- The Washington Times - Friday, November 20, 2020

New York’s attorney general warned Wednesday of a surge in “revenge porn” during the coronavirus pandemic, with people in lockdown turning to online ways to be intimate — and then having their activities recorded and potentially posted without their consent.

Letitia James, the attorney general, said officials have seen an increase in the number of New Yorkers turning to the internet for sex as they try to follow social distancing guidelines.

She issued a checklist for online sex-seekers to be wary of, suggesting they make sure not to have anything in their background that could identify their home or company, and to refrain from including an email address in any images they do take of themselves.

And she suggested hiding faces or other identifying features such as tattoos from images or videos.

“Some users can keep their face off-screen in such images, while others can utilize a blurring or cropping feature,” the attorney general’s office advised.



The office also suggested using dating apps or websites that include “safety features” such as notifications when someone has snapped a screenshot of an image, or an “unsend” function to pull back images.

“Revenge porn is a vicious form of humiliation and control that disproportionately affects women, and we will continue to fight this cruel form of degradation in New York state,” Ms. James said.

Revenge porn often involves someone using collected images to try to extort other things from the victim, including more images or, in some cases, money, under threat of posting the images or sending them to family or friends.

Early during the pandemic, pornography purveyors reported that their online viewership was soaring as people were trapped at home and searching for entertainment outlets.

One prominent website even gave free access to contents for residents of some countries hard hit during the early days of the pandemic, in exchange for a pledge that the users would quarantine themselves from in-person contacts.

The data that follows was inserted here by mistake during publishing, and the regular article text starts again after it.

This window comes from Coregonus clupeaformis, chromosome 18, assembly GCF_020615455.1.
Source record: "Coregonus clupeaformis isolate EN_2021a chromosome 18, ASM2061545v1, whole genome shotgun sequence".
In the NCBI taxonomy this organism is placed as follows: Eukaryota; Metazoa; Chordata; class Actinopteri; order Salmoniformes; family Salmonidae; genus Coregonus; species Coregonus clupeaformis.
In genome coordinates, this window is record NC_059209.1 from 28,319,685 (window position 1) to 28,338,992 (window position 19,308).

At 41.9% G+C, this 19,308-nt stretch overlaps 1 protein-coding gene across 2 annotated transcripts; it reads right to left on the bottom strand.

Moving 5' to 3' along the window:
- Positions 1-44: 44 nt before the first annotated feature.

Analysts say the pandemic has also upended dating and pushed some intimacy activities online. According to social media forums, everything from one-on-one photo sharing to online sex parties have become outlets.

A paper published over the summer in the Archives of Sexual Behavior warned of downsides, such as online harassment, stalking, dating scams and revenge porn.

That paper also predicted that pornography addictions might rise.

Ms. James in New York said video-chat services are reporting high use, which creates more opportunities for revenge-porn mischief.

Women are the overwhelming victims, she said.

New York last year enacted a law criminalizing revenge porn and giving victims an avenue to sue or civil damages.

Domestic-violence survivor advocates cheered Ms. James’s warning, saying it was timely given the rush to online avenues for intimacy.

Stella K. Hirsch, a lawyer with Safe Horizon, a New York organization, said there’s been an “exponential rise” in revenge porn and online harassment, which has prompted an increase in demand for her group’s services.

Sign up for Daily Newsletters

Manage Newsletters

Copyright © 2020 The Washington Times, LLC. Click here for reprint permission.

Please read our comment policy before commenting.

 

Click to Read More and View Comments

Click to Hide